Reading List for Autism Awareness

World Autism Awareness Day is an internationally recognized day to encourage the world to take measures to raise awareness about people with Autism Spectrum Disorder throughout the world.

Check out our reading list for April 2 and every day of the year!


I’m Here by Peter H. Reynolds (Atheneum Books for Young Readers, 2011) Ages 4-8

I’m here.
And you’re there.
And that’s okay.
maybe there will be a gentle wind that pulls us together.
And then I’ll be here and you’ll be here, too.

Pure, powerful and deceptively simple, bestselling author and illustrator Peter H. Reynolds reminds us that children—and the friendships they make — can take flight in unexpected ways.

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The Case of the Snack Snatcher (West Meadows Detectives) by Liam O’Donnell, illustrated by Aurélie Grand (Owlkids Books, 2015) Ages 7-9

Meet Myron: a third-grader whose unique perspective from the autism spectrum makes him a top-notch sleuth. Myron doesn’t love new things and now he’s starting his first day at a new school. But when the school kitchen is burgled, Myron is on the case! Helping him are his classmates from Resource Room 15, whose creative problem-solving skills and unique talents come in handy!

Slug Days by Sara Leach, illustrated by Rebecca Bender (Pajama Press, 2017) Ages 7-10

On slug days, Lauren feels slow and slimy. Everyone yells at her and she has no friends. But on butterfly days, the world is full of good things — like making classmates laugh or getting ice cream. For Lauren, who has autism spectrum disorder, school friendships have always been a challenge, until she discovers that being different makes her exactly the friend a brand-new classmate needs.

Talking to the Moon by Jan L. Coates (Red Deer Press, 2018) Ages 10-14

Katie is a left-out foster kid who knows next to nothing about her family tree. She doesn’t like change, she’s a little confused, a little disconnected, but she’s determined to find her real mother.
Set in the historic town of Lunenburg, Nova Scotia, Talking to the Moon is a stirring story about family, history and identity. New friends provide clues to Katie’s past – including some remarkable letters from one of the original settlers, a girl her age who was uprooted, forced to transplant herself, more than 260 years ago. No longer left out because she’s on the autism spectrum, Katie gradually begins to get a sense of belonging, and just maybe, a sense of who she really is.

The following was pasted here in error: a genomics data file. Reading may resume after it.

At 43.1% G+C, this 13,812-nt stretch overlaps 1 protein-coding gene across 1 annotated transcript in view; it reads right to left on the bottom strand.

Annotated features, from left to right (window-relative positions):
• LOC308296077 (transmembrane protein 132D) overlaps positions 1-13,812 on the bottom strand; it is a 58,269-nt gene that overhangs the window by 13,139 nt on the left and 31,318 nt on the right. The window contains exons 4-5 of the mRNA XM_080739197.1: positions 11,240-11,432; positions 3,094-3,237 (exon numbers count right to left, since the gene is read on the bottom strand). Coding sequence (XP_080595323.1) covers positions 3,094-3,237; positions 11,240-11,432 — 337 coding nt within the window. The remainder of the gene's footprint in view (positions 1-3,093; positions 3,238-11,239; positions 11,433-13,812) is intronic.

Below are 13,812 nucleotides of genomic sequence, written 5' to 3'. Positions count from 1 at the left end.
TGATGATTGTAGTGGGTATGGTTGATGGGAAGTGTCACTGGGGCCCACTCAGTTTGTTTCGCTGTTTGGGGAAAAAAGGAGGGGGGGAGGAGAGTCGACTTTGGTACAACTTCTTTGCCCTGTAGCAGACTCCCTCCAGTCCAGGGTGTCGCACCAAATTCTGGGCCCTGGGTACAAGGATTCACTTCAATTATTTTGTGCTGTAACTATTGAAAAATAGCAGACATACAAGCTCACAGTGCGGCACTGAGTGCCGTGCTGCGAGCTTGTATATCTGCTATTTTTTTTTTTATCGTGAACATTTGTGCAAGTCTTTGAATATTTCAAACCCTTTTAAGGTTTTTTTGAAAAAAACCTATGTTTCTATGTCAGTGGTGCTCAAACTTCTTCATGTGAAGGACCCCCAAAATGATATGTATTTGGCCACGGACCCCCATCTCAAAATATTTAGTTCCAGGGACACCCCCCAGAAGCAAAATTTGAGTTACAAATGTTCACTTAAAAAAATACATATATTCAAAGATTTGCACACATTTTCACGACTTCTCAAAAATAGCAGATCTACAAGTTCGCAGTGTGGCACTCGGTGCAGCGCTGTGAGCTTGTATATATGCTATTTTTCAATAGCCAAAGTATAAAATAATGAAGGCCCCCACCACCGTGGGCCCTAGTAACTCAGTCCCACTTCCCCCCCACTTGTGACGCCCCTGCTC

Fragile Bones: Harrison & Anna by Lorna Schultz Nicholson (Clockwise Press, 2015) Ages 13 and up

Fifteen-year-old Harrison recites the name of every bone in the skeletal system whenever he gets anxious ― and that happens a lot. He doesn’t understand most people, and they certainly don’t understand him. Anna is a high-achieving senior, bolstering her med school applications by joining the Best Buddies club at school. This is the story of Harrison and Anna, and how their lives intertwine in unexpected ways.

On the Spectrum by Jennifer Gold (Second Story Press, 2017) Ages 13 and up

Growing up with her prima ballerina mother, 16-year-old Clara has an unhealthy obsession with healthy eating. Escaping to Paris for the summer, Clara stays with her estranged dad and her six-year-old brother, Alastair, who is on the autism spectrum. Can Paris help Clara find a better relationship with food? What about the handsome baker’s apprentice? And what will Clara and Alastair make of each other?


Are You Seeing Me? by Darren Groth (Orca Book Publishers, 2015) Ages 12 and up

Twins Justine and Perry have left Australia and embarked on a road trip in the Pacific Northwest. When their dad died, Justine became caregiver for her autistic brother, who has now been accepted into a group home. Before he moves in, the twins want to create the perfect memory. For Perry, the trip is a celebration; for Justine, it’s an opportunity to learn how to let go.


Funny, You Don’t Look Autistic by Michael McCreary (Annick Press, 2019) Ages 12 and up

Like many others on the autism spectrum, 20-something stand-up comic Michael McCreary has been told by more than a few well-meaning folks that he doesn’t “look” autistic. But, as he’s quick to point out in this memoir, autism “looks” different for just about everyone with Autism Spectrum Disorder (ASD). Diagnosed with ASD at age five, McCreary got hit with the performance bug not much later. During a difficult time in junior high, he started journaling, eventually turning his pain into something empowering — and funny. He scored his first stand-up gig at age 14, and hasn’t looked back.

This unique and hilarious #OwnVoices memoir breaks down what it’s like to live with autism for readers on and off the spectrum. Candid scenes from McCreary’s life are broken up with funny visuals and factual asides. Funny, You Don’t Look Autistic is an invaluable and compelling read for young readers with ASD looking for voices to relate to, as well as for readers hoping to broaden their understanding of ASD.